epidermal inclusion cyst
Epidermal inclusion cysts or epidermal cysts are common cutaneous lesions that represent proliferation of squamous epithelium within a confined space in the dermis or subdermis.
These are occasionally termed sebaceous cysts, although this is a misnomer as the lesion does not originate in the sebaceous glands. As such, the term epidermal inclusion cyst is preferred.
These are also called epidermoid cysts, which in turn are sometimes considered a type of dermoid cyst .
Epidermal cysts are either found incidentally or present as a firm non-tender lump. If they rupture a local inflammatory response to the necrotic debris released can mimic infection. Although they can be found anywhere, they are typically located on the scalp, face, neck, trunk, and back . Rarely they can be seen within bones representing an intraosseous epidermoid cyst .
Rarely epidermal cysts can undergo malignant degeneration with squamous cell carcinoma .
They are thought to occur as a result of :
- traumatic/surgical implantation
- occlusion of the pilosebaceous unit
- congenital rests of cells
- human papillomavirus type 57 or 60 infections implicated palmoplantar epidermoid cysts
On all modalities, they appear as well-circumscribed masses arising in or just deep to the skin.
Well-circumscribed predominantly hypoechoic mass. Typical shapes include :
- ovoid to spherical: ~70%
- lobulated: ~20%
- tubular: ~8%.
If small, it can mimic a typical anechoic cyst. Using subcutaneous fat as a reference, lesions tend to be hypoechoic. Larger lesions can be a little heterogeneous due to the presence of mucoid, fat, calcification or pus. Usually no associated vascularity. They, however, can have a variable appearance if ruptured, occasionally associated with vascularity and lobulated contours. On color Doppler, it may show twinkling artefact .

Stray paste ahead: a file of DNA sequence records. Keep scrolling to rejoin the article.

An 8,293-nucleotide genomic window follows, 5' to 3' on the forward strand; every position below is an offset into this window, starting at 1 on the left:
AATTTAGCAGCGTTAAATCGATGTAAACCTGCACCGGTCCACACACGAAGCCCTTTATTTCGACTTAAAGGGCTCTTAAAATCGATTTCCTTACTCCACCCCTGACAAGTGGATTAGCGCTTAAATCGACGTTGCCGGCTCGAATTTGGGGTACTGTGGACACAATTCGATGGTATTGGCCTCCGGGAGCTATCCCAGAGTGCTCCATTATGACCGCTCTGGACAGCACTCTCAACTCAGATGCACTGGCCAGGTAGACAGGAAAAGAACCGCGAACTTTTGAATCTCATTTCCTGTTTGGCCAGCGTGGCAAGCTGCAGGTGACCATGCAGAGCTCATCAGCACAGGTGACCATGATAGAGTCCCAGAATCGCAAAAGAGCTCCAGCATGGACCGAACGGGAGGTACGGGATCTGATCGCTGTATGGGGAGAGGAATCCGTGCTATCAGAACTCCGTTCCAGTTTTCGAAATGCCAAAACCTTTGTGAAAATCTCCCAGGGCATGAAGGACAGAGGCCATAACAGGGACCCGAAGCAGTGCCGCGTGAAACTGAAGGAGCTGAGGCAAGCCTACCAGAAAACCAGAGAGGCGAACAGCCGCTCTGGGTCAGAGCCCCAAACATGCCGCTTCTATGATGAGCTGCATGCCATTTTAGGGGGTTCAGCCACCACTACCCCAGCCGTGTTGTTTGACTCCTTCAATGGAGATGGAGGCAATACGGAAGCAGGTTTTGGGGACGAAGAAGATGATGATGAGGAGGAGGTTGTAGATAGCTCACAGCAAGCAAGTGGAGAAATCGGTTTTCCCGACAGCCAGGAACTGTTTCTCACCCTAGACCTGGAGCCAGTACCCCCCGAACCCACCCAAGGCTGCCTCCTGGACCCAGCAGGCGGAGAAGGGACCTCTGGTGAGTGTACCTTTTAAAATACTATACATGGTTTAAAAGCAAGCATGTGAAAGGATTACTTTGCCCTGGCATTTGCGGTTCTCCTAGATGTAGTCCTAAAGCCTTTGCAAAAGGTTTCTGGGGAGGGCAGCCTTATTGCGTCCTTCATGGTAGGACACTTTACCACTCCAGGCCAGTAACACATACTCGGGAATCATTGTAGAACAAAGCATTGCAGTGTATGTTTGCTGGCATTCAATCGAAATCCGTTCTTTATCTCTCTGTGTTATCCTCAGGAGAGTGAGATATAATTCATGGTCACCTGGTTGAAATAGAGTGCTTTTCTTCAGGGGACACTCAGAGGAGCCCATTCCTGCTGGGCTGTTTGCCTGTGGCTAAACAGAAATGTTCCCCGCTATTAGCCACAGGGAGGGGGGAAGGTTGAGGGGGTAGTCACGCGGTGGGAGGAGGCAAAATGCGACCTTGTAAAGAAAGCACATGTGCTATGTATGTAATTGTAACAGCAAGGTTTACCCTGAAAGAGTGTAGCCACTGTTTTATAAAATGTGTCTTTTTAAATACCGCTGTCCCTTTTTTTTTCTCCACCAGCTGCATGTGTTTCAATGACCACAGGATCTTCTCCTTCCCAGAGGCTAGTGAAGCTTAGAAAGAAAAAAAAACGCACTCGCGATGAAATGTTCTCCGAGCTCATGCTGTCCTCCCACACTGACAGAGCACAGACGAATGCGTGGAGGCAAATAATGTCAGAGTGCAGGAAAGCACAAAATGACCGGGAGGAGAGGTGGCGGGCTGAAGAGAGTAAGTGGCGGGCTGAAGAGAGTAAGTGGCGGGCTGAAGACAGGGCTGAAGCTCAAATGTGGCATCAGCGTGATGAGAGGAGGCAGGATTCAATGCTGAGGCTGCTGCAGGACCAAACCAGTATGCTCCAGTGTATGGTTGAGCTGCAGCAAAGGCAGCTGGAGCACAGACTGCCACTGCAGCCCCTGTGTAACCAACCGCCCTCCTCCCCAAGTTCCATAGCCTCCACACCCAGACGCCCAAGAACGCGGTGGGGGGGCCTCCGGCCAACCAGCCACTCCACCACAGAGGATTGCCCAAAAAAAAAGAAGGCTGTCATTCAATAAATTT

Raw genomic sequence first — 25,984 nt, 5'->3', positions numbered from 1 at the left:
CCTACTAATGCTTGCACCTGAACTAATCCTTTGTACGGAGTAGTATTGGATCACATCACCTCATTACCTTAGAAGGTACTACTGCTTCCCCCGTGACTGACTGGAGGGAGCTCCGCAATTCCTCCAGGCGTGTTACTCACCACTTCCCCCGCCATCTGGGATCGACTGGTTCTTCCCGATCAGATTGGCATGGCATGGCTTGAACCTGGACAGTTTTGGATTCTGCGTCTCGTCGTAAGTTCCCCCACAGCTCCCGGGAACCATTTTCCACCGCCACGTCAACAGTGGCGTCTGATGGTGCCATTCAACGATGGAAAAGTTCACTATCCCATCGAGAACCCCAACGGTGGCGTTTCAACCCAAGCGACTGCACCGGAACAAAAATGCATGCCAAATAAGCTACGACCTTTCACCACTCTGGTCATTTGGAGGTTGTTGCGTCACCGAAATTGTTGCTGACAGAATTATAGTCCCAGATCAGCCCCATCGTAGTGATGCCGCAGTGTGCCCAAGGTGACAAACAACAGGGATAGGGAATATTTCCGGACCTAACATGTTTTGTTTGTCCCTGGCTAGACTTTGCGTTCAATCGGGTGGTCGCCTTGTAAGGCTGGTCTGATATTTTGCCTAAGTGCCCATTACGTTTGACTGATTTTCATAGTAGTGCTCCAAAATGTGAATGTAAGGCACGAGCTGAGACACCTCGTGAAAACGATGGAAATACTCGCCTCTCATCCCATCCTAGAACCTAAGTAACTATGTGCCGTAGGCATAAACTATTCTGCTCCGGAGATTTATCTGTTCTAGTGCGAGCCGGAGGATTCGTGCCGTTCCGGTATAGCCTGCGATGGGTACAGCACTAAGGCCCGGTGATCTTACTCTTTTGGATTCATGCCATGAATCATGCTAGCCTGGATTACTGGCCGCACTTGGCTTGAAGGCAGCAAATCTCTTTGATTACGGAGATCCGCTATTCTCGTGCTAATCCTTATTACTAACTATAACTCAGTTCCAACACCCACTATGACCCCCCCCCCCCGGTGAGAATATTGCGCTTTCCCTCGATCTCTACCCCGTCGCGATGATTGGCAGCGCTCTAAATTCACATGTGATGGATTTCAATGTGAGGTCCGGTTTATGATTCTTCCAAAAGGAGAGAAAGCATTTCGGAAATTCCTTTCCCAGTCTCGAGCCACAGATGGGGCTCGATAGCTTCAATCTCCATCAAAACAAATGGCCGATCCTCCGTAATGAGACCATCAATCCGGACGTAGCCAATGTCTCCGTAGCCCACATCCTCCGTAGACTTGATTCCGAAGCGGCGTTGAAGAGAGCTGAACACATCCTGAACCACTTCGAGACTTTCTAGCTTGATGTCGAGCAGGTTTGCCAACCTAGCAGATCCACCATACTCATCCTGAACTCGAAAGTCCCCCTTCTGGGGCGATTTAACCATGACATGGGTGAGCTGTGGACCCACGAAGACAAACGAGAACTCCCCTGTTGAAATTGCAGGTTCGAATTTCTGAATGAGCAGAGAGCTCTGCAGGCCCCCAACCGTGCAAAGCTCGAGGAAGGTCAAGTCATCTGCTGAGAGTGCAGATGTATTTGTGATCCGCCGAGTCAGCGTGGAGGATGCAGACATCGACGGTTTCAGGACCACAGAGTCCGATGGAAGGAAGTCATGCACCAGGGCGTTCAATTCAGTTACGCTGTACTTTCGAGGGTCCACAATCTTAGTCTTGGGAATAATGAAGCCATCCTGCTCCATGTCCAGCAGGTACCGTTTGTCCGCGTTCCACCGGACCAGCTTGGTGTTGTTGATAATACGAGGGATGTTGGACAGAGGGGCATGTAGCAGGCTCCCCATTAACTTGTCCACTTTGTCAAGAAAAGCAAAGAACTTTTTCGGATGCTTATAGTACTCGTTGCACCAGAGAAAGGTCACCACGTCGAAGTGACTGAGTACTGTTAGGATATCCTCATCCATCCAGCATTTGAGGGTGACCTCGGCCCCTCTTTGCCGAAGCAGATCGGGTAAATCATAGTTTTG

The density of epidermal inclusion cysts is similar to that of water. The margins are usually slender and sclerotic.
- T1: low/intermediate signal
- T2: high signal
- some true restricted diffusion (similar to soft tissue on ADC)
- superimposed T2 shine through
- T1 C+ (Gd)
- no enhancement centrally
- may have thin peripheral enhancement
With ruptured cases, they may have septa, show thick and irregular rim enhancement, and can be accompanied by a fuzzy enhancement in surrounding subcutaneous tissues.
Treatment and prognosis
They are benign and generally do not require treatment. If infected they may require incision and drainage. If they continue to grow they may require excision.
- superimposed infection
- concurrent occurrence of tumors within them, e.g. melanoma (very rare)
General imaging differential considerations include:
- ganglion cyst (if near a joint)
- neurogenic tumors e.g. neurofibroma
- nodular fasciitis
- myxoid tumors
- dermatofibrosarcoma protuberans